Naphtali, on account of its position, was in a great measure isolated from the Israelitish kingdoms. Yet it had its share in those incursions and molestations by the surrounding heathen which were the common lot of all the tribes (Judah perhaps alone excepted) during the first centuries after the conquest. One of these, apparently the severest struggle of all, fell with special violence on the north of the country, and the leader by whom the invasion was repelled — Barak of Kedesh-Naphtali — was the one great hero whom Naphtali is recorded to have produced. How gigantic were the efforts by which these heroic mountaineers saved their darling highlands from the swarms of Canaanites who followed Jabin and Sisera, and how grand the position which they achieved in the eyes of the whole nation, may be gathered from the narrative of the war in Judges 4, and still more from the expressions of the triumphal song in which Deborah, the prophetess of Ephraim, immortalized the victors and branded their reluctant countrymen with everlasting infamy. Gilead and Reuben lingered beyond the Jordan among their flocks; Dan and Asher preferred the luxurious calm of their hot lowlands to the free air and fierce strife of the mountains; Issachar, with characteristic sluggishness seems to have moved slowly if he moved at all; but Zebulun and Naphtali, on the summits of their native highlands, devoted themselves to death, even to an extravagant pitch of heroism and self-devotion (Jg 5:18):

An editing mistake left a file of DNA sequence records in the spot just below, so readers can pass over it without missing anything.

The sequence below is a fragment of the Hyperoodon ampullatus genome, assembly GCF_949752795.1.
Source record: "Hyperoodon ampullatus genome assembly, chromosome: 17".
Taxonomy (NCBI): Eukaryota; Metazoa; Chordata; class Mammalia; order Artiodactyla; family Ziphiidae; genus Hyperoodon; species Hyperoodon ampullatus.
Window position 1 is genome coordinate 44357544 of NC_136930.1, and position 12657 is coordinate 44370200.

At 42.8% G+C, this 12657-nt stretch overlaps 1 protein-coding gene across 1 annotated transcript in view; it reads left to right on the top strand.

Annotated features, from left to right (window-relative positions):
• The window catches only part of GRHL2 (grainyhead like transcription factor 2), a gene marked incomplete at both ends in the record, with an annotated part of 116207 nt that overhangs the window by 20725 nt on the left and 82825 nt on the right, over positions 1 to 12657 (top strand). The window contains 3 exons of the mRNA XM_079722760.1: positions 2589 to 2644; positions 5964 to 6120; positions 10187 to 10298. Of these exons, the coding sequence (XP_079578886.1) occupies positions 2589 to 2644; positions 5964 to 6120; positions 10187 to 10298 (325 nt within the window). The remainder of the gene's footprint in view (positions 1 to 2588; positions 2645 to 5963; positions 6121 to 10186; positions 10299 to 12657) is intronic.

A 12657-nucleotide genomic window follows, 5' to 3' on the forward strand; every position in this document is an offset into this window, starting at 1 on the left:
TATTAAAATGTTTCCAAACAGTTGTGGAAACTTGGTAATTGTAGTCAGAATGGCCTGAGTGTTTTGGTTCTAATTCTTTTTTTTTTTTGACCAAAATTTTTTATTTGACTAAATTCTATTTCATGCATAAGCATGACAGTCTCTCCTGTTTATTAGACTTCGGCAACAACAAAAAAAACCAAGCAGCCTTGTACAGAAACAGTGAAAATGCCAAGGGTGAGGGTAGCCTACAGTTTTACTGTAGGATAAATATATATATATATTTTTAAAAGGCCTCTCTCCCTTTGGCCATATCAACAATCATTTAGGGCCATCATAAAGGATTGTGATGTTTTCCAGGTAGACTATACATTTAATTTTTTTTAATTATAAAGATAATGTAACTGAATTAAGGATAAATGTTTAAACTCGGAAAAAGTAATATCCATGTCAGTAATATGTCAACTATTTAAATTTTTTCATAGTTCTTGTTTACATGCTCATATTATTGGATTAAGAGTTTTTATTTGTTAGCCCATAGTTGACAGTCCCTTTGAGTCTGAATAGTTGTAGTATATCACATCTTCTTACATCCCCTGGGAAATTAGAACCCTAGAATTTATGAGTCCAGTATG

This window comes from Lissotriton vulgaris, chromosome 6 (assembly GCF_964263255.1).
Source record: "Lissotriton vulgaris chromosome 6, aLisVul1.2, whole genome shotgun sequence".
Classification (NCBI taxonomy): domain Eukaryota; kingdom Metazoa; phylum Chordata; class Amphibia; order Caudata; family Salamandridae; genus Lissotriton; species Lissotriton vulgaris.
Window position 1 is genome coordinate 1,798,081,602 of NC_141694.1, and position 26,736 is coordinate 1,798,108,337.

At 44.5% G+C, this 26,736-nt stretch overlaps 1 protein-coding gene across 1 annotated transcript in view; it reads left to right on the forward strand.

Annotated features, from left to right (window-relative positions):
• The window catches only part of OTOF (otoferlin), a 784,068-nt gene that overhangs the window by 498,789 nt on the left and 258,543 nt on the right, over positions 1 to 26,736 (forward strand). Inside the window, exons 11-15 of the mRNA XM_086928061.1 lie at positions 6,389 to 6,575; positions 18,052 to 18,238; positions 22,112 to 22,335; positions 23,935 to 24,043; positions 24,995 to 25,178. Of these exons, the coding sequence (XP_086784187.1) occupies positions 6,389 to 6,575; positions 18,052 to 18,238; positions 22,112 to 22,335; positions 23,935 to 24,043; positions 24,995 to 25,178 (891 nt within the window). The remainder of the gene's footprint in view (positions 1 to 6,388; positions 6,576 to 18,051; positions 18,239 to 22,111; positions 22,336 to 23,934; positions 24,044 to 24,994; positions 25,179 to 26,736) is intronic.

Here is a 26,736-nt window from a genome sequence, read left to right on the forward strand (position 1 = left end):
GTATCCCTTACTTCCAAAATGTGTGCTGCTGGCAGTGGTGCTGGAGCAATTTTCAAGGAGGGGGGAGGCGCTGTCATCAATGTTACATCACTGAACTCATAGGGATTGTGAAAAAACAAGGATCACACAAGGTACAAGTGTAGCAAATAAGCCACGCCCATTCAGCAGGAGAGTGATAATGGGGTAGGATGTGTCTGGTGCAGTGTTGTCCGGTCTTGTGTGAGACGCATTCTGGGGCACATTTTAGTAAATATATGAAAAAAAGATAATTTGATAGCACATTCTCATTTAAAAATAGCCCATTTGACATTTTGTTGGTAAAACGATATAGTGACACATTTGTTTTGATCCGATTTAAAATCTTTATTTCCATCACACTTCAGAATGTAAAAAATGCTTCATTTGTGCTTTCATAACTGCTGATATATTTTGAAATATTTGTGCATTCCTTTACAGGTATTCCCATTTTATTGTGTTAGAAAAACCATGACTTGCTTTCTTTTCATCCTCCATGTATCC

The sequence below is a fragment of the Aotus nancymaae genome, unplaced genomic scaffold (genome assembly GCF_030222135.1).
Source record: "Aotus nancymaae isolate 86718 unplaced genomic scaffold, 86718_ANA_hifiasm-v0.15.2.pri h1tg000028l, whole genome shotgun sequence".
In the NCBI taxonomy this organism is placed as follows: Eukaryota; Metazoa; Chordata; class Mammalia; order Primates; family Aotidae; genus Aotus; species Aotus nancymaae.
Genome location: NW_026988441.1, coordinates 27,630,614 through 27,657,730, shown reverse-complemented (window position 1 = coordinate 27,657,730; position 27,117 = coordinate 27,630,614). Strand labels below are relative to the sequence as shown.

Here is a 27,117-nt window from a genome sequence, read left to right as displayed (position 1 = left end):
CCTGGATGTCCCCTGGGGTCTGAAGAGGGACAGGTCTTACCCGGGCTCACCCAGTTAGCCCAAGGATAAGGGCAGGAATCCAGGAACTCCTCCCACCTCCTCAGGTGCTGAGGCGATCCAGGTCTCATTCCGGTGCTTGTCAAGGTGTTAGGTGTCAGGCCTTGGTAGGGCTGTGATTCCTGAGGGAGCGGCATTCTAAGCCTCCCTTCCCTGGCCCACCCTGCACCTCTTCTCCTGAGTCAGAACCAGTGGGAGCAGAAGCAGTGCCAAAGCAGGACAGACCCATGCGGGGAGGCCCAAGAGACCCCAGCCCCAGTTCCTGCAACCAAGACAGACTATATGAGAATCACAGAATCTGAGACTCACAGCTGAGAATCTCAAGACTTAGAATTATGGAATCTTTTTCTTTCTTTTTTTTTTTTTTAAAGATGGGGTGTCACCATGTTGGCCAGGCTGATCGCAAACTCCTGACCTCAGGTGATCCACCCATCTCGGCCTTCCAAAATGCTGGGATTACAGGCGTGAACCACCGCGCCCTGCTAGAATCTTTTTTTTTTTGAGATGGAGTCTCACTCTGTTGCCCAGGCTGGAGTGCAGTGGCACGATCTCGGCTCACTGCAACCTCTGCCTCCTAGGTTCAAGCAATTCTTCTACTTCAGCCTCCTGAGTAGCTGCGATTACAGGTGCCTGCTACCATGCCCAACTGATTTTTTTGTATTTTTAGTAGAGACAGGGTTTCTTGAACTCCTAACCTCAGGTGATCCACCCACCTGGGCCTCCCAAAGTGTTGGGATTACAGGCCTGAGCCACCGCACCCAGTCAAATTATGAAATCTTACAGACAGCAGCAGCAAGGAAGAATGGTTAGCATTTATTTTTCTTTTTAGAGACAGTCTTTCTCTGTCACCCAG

"Zebulun are a people that threw away their lives even unto death — And Naphtali, on the high places of the field." Naphtali was one of Solomon's commissariat districts, under the charge of his son-in-law Ahimaaz; who with his wife Basmath resided in his presidency, and doubtless enlivened that remote and rural locality by a miniature of the court of his august father-in-law held at Safed or Kedesh, or wherever his residence may have been (1Ki 4:15). Here he doubtless watched the progress of the unpromising new district presented to Solomon by Hiram — the twenty cities of Cabul, which seem to have been within the territory of Naphtali, perhaps the nucleus of the Galilee of later date. The ruler of the tribe (נָגַיד) — a different dignity altogether from that of Ahimaaz — was, in the reign of David, Jerimoth ben-Azriel (1Ch 27:19). In later times the Naphtalites appear to have resigned themselves to the intercourse with the heathen which was the bane of the northern tribes in general, and of which there are already indications in Jg 1:33; comp. Isa 9:1. The location by Jeroboam within their territory of the great sanctuary for the northern part of his kingdom must have given an impulse to their nationality, and for a time have revived the connection with their brethren nearer the centre. Nominally subject to Samaria, it was separated from it by the plain of Esdraelon, over which so often swept the devastating hordes of the "Children of the East," and the powerful armies of Syria. The usual route of the Syrian expeditions was along the east base of Hermon, and across the Jordan at Jacob's bridge. The Naphtalites in their mountain fastnesses thus generally escaped their devastations. But whenever the enemy marched through the valley of Ccele-Syria, then Naphtali bore the first brunt of the onset. In the reigns of Baasha, king of Israel, and Asa, king of Judah, this tribe was the first to suffer from the invasion of Benhadad, king of Syria, who "sent the captains of the hosts which he had against the cities of Israel, and smote all Cinneroth, with all the land of Naphtali" (1Ki 15:20), especially "all its store cities" (2Ch 16:4). At length, in the reign of Pekah, king of Israel (cir. B.C. 730), Tiglath-pileser overran the whole of the north of Israel, swept off the population, and bore them away to Assyria (2Ki 15:29). It is perhaps worth while adding that Tobit belonged to Naphtali, for he tells us that "in the time of Enemessar (or Shalmaneser), king of the Assyrians, he was led captive out of Thisbe, which is at the right hand of that city which is called Kedesh of Naphtali, in Galilee, above Aser;" that he came with his brethren to Nineveh, and that the Most High gave him grace and favor before Enemessar, who made him purveyor to the palace (Tobit 1:5; 7:3).